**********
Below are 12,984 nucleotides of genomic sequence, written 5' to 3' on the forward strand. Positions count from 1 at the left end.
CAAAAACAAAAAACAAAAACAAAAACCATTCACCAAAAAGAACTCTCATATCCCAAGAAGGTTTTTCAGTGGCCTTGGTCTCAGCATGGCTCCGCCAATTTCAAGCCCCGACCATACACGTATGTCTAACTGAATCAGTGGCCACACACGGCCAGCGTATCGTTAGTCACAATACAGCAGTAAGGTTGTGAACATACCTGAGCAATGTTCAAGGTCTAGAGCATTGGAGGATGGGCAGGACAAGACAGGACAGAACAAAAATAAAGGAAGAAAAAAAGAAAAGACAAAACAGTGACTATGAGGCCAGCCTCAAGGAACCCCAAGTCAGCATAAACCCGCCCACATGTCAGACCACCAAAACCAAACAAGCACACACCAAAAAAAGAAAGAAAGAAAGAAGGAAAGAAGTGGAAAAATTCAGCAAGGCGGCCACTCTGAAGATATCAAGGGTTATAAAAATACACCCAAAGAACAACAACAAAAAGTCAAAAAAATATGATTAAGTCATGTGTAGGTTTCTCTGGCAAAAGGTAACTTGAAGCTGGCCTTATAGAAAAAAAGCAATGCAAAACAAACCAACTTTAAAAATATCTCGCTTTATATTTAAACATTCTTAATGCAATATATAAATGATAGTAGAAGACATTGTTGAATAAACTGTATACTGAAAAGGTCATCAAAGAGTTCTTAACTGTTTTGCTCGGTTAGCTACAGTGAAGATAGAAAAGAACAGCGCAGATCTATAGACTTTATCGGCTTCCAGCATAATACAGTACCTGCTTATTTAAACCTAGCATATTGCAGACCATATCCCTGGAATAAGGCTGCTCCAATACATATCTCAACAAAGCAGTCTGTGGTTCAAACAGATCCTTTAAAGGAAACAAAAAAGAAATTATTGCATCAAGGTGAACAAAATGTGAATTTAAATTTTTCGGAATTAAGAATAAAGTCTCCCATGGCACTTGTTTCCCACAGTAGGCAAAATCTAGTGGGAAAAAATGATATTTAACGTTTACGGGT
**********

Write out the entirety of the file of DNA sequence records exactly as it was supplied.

Below are 12,984 nucleotides of genomic sequence, written 5' to 3' on the forward strand. Positions count from 1 at the left end.
CAAAAACAAAAAACAAAAACAAAAACCATTCACCAAAAAGAACTCTCATATCCCAAGAAGGTTTTTCAGTGGCCTTGGTCTCAGCATGGCTCCGCCAATTTCAAGCCCCGACCATACACGTATGTCTAACTGAATCAGTGGCCACACACGGCCAGCGTATCGTTAGTCACAATACAGCAGTAAGGTTGTGAACATACCTGAGCAATGTTCAAGGTCTAGAGCATTGGAGGATGGGCAGGACAAGACAGGACAGAACAAAAATAAAGGAAGAAAAAAAGAAAAGACAAAACAGTGACTATGAGGCCAGCCTCAAGGAACCCCAAGTCAGCATAAACCCGCCCACATGTCAGACCACCAAAACCAAACAAGCACACACCAAAAAAAGAAAGAAAGAAAGAAGGAAAGAAGTGGAAAAATTCAGCAAGGCGGCCACTCTGAAGATATCAAGGGTTATAAAAATACACCCAAAGAACAACAACAAAAAGTCAAAAAAATATGATTAAGTCATGTGTAGGTTTCTCTGGCAAAAGGTAACTTGAAGCTGGCCTTATAGAAAAAAAGCAATGCAAAACAAACCAACTTTAAAAATATCTCGCTTTATATTTAAACATTCTTAATGCAATATATAAATGATAGTAGAAGACATTGTTGAATAAACTGTATACTGAAAAGGTCATCAAAGAGTTCTTAACTGTTTTGCTCGGTTAGCTACAGTGAAGATAGAAAAGAACAGCGCAGATCTATAGACTTTATCGGCTTCCAGCATAATACAGTACCTGCTTATTTAAACCTAGCATATTGCAGACCATATCCCTGGAATAAGGCTGCTCCAATACATATCTCAACAAAGCAGTCTGTGGTTCAAACAGATCCTTTAAAGGAAACAAAAAAGAAATTATTGCATCAAGGTGAACAAAATGTGAATTTAAATTTTTCGGAATTAAGAATAAAGTCTCCCATGGCACTTGTTTCCCACAGTAGGCAAAATCTAGTGGGAAAAAATGATATTTAACGTTTACGGGT